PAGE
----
Saturday, February 16, 2008

You Say PECOTA, I Say WTF!

Baseball Prospectus has released their preliminary projected standings for the coming year. And while they're not historically bad, they're probably lower than you'd expect: 72-90. What galls me, though, is that that's a few games worse than the husk of the Marlins. Last year, for what it's worth, mostly based upon their inability to figure out what was going on with our rotation, they projected the Nats for 67-94.

They create the standings by using their PECOTA projections (which I discussed briefly earlier) and assigning playing time based on who's likely to bat where and for how often. It does this for offense and defense, then figures out projected runs scored/allowed totals... and then a projected won/lost record.

They have us pegged for 759 runs, 10th in the league. (They're assuming that the Nats stadium is a slight pitcher's park -- if I'm remembering correctly -- but even that's a big jump up from RFK.) 759 runs would be about an 80-run improvement. The limited numbers crunching I've done would indicate that 40-50 runs of that is just the move from RFK. So it follows that only 30-40 runs are from actual offensive improvement. My gut (always a good analytical tool) thinks that's low, but we'll look a little more closely in a sec.

The pitching looks dreadful, and they peg the Nats for 855 runs allowed, 15 out of 16 teams in the NL and 220 runs worse than the league-leading Mets.

The depth chart is only available to subscribers, because it gives all the projections, but when I look at it more closely, I can see it was put together by dim-witted baboons. OK, I stretch, but... It's a reasonable attempt, but I'm an optimistic fanboy (believe it or not!), and I see plenty of opportunity for improvement in both the offense and the pitching.

So here's my 24-point plan to screw PECOTA

1) Play Lopez more! He sucked last year, but deal with it. You can't look at one year's worth of stats and make grand pronouncements about players. PECOTA and just about every other projection system, expects a rebound. The depth chart here gives him 45% of the PT at SS and 25% at 2B, meaning he's on the bench 30% of the time. PECOTA gives him a 30-point OBP and 50-point SLG advantage over Guzman (which isn't unreasonable given his career numbers) and roughly the same value as Belliard.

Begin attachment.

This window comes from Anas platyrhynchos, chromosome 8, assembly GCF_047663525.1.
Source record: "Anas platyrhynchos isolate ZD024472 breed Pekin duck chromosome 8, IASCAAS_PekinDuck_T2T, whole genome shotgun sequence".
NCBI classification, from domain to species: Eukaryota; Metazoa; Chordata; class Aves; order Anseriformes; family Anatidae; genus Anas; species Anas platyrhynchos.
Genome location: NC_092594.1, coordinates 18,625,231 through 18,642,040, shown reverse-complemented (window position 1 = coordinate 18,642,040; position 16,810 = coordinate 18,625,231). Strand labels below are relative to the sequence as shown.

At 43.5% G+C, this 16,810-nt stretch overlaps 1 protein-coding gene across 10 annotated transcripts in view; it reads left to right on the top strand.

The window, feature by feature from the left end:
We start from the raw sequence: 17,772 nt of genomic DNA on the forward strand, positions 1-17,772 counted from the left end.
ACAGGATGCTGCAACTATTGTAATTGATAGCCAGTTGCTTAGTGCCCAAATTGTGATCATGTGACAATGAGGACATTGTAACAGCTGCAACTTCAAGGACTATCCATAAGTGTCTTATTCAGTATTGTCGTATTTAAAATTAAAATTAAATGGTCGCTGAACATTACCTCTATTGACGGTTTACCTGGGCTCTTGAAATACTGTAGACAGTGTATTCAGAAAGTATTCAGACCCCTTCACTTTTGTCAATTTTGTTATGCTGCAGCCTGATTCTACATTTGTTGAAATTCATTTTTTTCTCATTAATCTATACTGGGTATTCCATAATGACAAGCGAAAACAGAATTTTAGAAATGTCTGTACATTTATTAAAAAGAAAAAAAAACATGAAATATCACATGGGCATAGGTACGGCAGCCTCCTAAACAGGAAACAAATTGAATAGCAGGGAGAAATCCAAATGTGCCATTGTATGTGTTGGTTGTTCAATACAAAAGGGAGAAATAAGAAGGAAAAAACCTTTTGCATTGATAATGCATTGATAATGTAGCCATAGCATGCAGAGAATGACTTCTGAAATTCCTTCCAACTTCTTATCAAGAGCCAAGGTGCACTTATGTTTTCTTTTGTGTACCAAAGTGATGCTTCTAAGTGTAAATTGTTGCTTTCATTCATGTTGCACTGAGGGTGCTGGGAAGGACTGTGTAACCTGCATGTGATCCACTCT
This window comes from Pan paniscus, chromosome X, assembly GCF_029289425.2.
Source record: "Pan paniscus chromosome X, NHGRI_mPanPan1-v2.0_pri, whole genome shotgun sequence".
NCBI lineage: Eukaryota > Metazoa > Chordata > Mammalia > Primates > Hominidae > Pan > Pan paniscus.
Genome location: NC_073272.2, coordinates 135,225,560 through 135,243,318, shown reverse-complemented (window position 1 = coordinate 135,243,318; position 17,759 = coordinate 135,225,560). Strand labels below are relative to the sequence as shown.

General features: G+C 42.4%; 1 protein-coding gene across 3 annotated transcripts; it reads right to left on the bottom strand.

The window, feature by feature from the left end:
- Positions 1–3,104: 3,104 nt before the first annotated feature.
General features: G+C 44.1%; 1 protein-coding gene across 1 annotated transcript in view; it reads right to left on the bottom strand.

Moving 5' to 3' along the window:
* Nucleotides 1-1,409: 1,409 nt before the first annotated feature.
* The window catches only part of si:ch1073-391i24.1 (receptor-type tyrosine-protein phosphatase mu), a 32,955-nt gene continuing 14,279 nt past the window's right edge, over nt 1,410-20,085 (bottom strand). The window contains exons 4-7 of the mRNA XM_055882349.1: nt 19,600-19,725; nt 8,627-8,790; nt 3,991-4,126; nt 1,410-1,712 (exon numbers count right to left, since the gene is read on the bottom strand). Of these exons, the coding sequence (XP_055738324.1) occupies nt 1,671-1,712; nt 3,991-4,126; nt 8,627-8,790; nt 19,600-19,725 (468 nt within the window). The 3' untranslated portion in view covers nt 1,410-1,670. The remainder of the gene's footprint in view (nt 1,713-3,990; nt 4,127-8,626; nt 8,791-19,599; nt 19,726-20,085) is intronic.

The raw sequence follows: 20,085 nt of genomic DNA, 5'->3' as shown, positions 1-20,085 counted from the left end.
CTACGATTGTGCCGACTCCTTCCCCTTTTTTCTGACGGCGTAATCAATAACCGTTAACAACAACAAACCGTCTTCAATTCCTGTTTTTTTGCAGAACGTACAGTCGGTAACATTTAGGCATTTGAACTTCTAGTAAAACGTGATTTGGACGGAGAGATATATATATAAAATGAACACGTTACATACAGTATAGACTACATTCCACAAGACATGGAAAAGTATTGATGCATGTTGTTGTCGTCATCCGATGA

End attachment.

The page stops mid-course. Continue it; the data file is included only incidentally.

Just a ballpark estimate, but if you give Guzman 500 ABs and Lopez 500 ABs, Lopez should add about 15 runs to the bottom line -- he's about a win-and-a-half better.

2) Keep Langerhans and Harris on the bench! Given our glut of outfielders, they somehow decided to give 20% of the CF plate appearances to the gruesome duo, both of whom are significantly worse than Milledge and Dukes. Take away about half of those ABS and give them to Dukes, and you're talking another half-a-win.

3) Ryan Zimmerman takes a step forward! They've got him at .355/.490, which is only a slight improvement over what he did in '06 at RFK. If his hand's healthy, I'd probably bet the over on that, if only because I think he's going to have a slightly better OBP this year. Sake of argument, let's say he hits .370/.510. That's another win or two right there.

4) Meld Dmitri's buttocks to the bench! They project Dmitri as having 55% of the playing time at 1B despite dropping 40 points of OBP and 10 points of slugging to Nick. Make it 75/25 in favor of NJ, and we're almost to another win. (definitely over if you factor in defense!)

5) Keep Mackowiak out of LF! They give him 15% of Pena's and Duke's rightful PT despite a .150-point OPS disadvantage to both.

6) Fire PECOTA's pitching coach! It really doesn't like our pitchers. Even then, it does some wacky things. John Lannan, for example is projected with a 6.15 ERA. Given his low peripherals, that's not an unreasonable projection, even if most of us would bet the under. But despite that ghastly ERA, it projects him to lead the team in IP!? If he's still over 6 in June, he's going to be enjoying Columbus in July. No way he does that. Replace that with a generic 5.00 ERA projection, and you're looking at another 20 runs saved.

There are a couple other individual projections you could quibble with. It's got Hill at 130 IP and an ERA over 4. I'd probably bet the over and under respectively, even if those are reasonable. Patterson's at 90 IP and over a 4.6 ERA. Both have the potential to be much better than that.

  • So 72-90 sorta looks like the worst-case scenario. If all of the pitching stinks, if none of the hitters break out, and nobody takes steps forward, we're going to be no worse than last year.

    I think they're going to be better than that, and even just allocating the PT properly (which I'm confident that Manny can do much better than the BPro bunch) should add 3-5 wins. Add in the growth potential, and it's not inconceivable that this team could be .500ish.